Gov. Mitt Romney is laboring under the mistaken impression that voters want a good technician to fix the economy. He’s wrong. They want a good technician to fix their car. They need to like and look up to their president.
And you know what? It helps to like your car mechanic too. I’ll probably bring my car back to a guy I like who’s competent even if the hose he just fixed burst forth a geyser of coolant.
In pre-convention “curtain raiser” interviews running today in USA Today and Politico, Romney declares that likability and an intimate knowledge of his persona are not what voters crave.
From the USA Today piece:
During the daytime program, he says, there will be “a series of vignettes, so people who attend the convention will get to know me a little better,” but outside the Tampa Bay Times Forum, only a devoted C-SPAN viewer will see them. During prime time in the evening, when the broadcast networks are carrying the proceedings and millions of Americans tune in, “we won’t be talking about my life,” he says. “We’ll be talking about policy.”
Ever the business analyst, Romney says it’s more important to make a convincing argument than to put forward a charismatic persona, and that’s what he aims to do. “By and large, this is a campaign about big ideas and a very dramatic choice that America is about to make,” he says.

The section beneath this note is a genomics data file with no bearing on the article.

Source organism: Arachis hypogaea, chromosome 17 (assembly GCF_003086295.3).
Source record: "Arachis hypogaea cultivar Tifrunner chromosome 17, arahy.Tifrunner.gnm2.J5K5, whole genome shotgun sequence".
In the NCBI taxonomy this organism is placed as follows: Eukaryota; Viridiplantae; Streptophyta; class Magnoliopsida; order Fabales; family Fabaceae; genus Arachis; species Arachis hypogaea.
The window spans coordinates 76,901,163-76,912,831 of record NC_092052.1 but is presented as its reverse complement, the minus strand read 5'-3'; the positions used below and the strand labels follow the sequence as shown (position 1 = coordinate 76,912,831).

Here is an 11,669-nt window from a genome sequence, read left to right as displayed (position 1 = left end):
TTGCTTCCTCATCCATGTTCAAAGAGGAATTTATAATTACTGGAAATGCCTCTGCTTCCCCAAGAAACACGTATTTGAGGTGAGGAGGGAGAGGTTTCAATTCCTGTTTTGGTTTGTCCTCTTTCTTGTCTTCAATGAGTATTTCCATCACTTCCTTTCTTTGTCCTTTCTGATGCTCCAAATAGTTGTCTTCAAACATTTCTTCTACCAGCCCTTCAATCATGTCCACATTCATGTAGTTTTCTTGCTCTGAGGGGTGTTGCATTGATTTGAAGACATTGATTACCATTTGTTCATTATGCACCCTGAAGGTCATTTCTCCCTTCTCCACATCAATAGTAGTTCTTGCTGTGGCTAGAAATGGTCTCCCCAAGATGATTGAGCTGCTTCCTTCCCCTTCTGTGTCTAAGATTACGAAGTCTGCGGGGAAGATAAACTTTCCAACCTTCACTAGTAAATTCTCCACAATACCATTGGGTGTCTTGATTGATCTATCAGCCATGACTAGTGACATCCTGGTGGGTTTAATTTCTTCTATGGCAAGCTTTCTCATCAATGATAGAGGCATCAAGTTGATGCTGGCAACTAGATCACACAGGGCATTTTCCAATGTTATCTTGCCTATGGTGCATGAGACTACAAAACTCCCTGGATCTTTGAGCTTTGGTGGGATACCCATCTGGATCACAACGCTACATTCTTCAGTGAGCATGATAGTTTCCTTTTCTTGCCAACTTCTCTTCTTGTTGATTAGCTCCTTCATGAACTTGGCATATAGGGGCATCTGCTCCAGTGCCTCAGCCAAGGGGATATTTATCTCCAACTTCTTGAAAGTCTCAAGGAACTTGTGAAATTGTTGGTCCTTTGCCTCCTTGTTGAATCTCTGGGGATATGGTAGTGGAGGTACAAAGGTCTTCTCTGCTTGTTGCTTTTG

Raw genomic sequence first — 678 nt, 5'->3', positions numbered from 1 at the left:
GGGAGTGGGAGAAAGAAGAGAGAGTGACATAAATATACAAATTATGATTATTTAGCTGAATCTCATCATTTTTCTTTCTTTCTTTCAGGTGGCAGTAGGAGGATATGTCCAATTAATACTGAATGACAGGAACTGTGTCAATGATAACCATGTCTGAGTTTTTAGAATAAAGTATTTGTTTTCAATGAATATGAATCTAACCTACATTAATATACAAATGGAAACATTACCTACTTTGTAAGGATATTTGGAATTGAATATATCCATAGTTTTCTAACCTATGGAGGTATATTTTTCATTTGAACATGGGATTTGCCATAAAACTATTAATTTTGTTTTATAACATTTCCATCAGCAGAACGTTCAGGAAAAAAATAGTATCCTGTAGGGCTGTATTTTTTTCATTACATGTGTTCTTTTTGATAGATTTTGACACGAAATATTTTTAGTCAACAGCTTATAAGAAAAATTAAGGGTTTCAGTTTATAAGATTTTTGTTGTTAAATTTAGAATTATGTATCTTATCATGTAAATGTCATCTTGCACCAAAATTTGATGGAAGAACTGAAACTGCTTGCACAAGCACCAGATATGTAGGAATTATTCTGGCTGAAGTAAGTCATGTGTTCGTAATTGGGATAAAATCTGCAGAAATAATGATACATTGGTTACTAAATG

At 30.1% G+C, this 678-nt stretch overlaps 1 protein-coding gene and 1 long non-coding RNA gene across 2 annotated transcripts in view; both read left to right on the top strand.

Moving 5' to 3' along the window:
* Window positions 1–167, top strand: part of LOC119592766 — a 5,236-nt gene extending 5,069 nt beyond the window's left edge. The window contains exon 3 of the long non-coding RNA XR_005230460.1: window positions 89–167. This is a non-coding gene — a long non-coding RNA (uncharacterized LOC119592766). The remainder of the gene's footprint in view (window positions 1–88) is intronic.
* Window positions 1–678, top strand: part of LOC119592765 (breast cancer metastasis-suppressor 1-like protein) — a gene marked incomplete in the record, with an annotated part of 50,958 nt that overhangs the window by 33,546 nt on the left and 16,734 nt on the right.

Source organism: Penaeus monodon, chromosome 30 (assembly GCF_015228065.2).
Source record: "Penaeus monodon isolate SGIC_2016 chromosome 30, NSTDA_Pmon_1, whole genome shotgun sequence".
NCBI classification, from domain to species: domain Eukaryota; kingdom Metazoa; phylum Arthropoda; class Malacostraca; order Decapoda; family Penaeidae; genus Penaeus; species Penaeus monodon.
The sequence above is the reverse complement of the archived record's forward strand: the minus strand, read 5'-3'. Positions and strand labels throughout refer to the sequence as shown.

Well, all of that’s true, but we also need to hear about your life. The failure to discuss this in prime time means nobody will hear about it.
This is the Michael Dukakis approach. As some of you may remember, Dukakis in 1992 was selling “competence.” It bought him a footnote in history.
Dukakis needed to take this approach because he was a fussy and annoying character who seemed like he might get peevish if you contradicted his theory about the value of a good breakfast.
Romney seems perfectly likable and has had a compelling life. He has a record of achievement and experience that far exceeds what President Obama brought to the office. Why not tell us all about it?
In the Politico interview, Romney repeated Popeye’s “I am who I am” line three times for his interlocutors. That’s fine, nobody’s asking Romney to pretend to be Bill Clinton. But they need to have a connection with him.
Why is this such a strange concept to someone who purports to be all about leadership? There’s nothing inauthentic about telling us about yourself.
Romney’s position as a CEO was somewhat unique. Most corporate chieftains are part executive, and part public relations guru. They have to sell their product and their company to the public.
At Bain Capital, Romney wasn’t selling anything. Have you driven a Bain, or used a Bain in your kitchen? No. Bain was merely an entity for taking over failing companies and making them profitable. Romney worked logistics and massaged investors and other corporate types behind the scenes. But he didn’t have to let his hair down in public.
That has to change, at least a little.
Romney doesn’t have to mimic the narcissism of penning two autobiographies and then hurling himself onto the public stage as the Prophet of False Promises.
But if he thinks people only need to love his policies, he’s wrong.